Aaron Nola has made more starts (79) than any pitcher in baseball since the outset of the 2018 season. He has worked the second-most innings (486) and racked up the sixth-most strikeouts (549). Among 120 pitchers with at least 40 starts over the last three years, he ranks 10th in ERA (3.13).
By every measure, Nola has been elite.
And then September rolls around.
It’s one of the biggest riddles in Phillies camp, which opened Wednesday with pitchers and catchers working out in between the raindrops in Clearwater, Fla. It has stumped the last three pitching coaches and at least one manager. And while it doesn’t rank near the top of the list of concerns facing a franchise that hasn’t made the playoffs in nine years, solving it would go a long way to ending that dry spell.
How can a top-10 starter in all of baseball from April to August for three years running keep stubbing his toe so badly whenever the Phillies reach the final leg of the wild-card race?
“I’m not really sure, to be honest with you,” Nola said. “I’ve thought about it, obviously. The past few years it hasn’t gone my way.”
But it’s more than that. It’s like Nola morphs into his evil twin every Labor Day. Take away the last three Septembers and he is 30-9 with a 2.79 ERA in 62 starts. Isolate the last three Septembers and he’s 4-9 with a 4.44 ERA in 17 starts.
To be fair, Nola isn’t alone. Since 2018, the Phillies are repeat offenders of sniffing the playoffs only to melt like fondue down the stretch. Nola is merely a symptom. He isn’t the problem.
But Nola’s late-season struggles came into full view last year.
The Phillies needed to win the season finale at Tampa Bay and get help from two other teams to claim the last wild-card spot in an expanded playoff field. The Milwaukee Brewers and San Francisco Giants cooperated by losing. But Nola, pitching on regular rest, didn’t survive the fourth inning in a 5-0 loss.
“That game obviously sticks with me because, one game away, we make the playoffs [if] we win,” Nola said. “Didn’t pitch well. It sat with me.”
Nola claimed he was healthy last September and in the two before that. And it wasn’t all bad. He blanked the Washington Nationals for eight innings last Sept. 1, then shut out the Miami Marlins in the first game of a seven-inning doubleheader 10 days later. But he gave up 11 runs in 15 innings over his last three starts against the New York Mets, Nationals, and Rays.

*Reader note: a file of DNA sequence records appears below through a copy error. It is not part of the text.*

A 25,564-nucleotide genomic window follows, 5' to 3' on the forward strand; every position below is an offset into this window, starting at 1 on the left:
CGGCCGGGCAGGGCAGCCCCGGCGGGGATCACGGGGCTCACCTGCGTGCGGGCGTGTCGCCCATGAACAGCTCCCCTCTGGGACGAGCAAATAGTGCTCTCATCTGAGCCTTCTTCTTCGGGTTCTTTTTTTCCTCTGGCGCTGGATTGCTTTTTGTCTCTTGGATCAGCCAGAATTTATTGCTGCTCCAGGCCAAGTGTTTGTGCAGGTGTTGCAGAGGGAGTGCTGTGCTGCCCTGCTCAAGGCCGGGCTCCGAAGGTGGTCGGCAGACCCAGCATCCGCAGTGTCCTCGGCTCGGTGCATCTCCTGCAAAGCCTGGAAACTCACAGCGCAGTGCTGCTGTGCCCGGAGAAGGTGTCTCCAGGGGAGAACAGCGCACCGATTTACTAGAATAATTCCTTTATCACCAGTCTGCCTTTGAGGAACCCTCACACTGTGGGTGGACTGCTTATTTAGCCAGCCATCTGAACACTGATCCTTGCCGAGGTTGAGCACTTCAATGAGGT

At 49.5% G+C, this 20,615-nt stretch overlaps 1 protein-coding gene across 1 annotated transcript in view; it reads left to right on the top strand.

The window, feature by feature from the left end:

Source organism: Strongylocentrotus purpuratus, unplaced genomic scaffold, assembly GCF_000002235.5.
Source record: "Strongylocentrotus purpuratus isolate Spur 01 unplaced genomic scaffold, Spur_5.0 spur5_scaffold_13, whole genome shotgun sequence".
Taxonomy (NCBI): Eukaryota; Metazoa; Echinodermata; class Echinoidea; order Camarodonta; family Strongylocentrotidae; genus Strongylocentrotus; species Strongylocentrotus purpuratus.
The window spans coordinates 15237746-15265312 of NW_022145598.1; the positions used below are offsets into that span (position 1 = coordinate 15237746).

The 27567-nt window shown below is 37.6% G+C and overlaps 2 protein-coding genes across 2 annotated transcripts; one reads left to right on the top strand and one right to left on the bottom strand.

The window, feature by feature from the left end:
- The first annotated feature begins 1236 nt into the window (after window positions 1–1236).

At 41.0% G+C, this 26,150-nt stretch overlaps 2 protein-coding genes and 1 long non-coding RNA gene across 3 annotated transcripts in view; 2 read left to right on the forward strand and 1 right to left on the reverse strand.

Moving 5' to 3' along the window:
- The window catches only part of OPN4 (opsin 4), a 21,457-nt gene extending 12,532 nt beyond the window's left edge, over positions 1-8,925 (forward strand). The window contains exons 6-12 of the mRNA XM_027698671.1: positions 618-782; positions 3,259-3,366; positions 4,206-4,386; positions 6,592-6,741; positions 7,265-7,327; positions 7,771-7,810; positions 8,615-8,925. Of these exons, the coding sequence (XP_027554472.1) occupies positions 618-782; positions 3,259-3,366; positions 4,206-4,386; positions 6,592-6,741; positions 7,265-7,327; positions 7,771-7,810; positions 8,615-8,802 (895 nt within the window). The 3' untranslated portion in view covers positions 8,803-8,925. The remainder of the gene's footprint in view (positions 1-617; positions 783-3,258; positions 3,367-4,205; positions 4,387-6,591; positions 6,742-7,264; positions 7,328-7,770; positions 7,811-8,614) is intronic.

If there’s a common denominator between the last three seasons it’s that the Phillies leaned on their ace down the stretch each year. Although Nola never started on short rest, manager Gabe Kapler in 2018 and 2019 and Joe Girardi last year took advantage of days off to keep him on turn rather than giving him an extra day. Nola made 17 starts in the last three Septembers, tied with Patrick Corbin and Jack Flaherty for the most of any pitcher.
Girardi doesn’t know quite what to make of last year, as it relates to Nola or in general. Given all the anomalies of a 60-game schedule played during a pandemic, he might toss it completely if not for the fact that Nola stumbled late in the previous two seasons, too.
Like others over the years, Girardi described Nola as “an extreme worker” in between starts. Is it possible the 27-year-old right-hander needs to dial it back late in the season? Girardi can’t say for sure. Because of the COVID-19 safeguards that were in place then and remain in spring training, he was unable to be as hands-on with pitchers’ between-starts routines last year.
“It’s something that we’ve looked at,” Girardi said. “One of the things that we will continue to try to put our finger on is when does he get tired and what are the best things to do to help him combat that.”
Layer on top of everything that all starting pitchers across baseball must rebuild the arm strength to withstand a full season after an abbreviated one and figuring out how hard to ride Nola becomes even trickier for Girardi and new pitching coach Caleb Cotham.
The Phillies have had internal conversations about using a six-man rotation for stretches of the season to ease the burden on their starters. Nola, predictably, prefers to stay on his usual five-day turn.
“I’d rather pitch on normal rest,” he said. “It’s what we’re all used to. It’s what I’m used to. I want to make 33-plus starts a year. This year, too. That’s always been my goal. I want to throw, get past the 200-inning mark and 30 starts every year. It’s kind of what I prepare my body for.”
There aren’t many pitchers who are better, at least from April to August.
“I’m going to stick with what I’m good at, what I need to work on in spring training, and treat September like I always do,” Nola said. “As any other month, you know?”
The Phillies wish that was the case.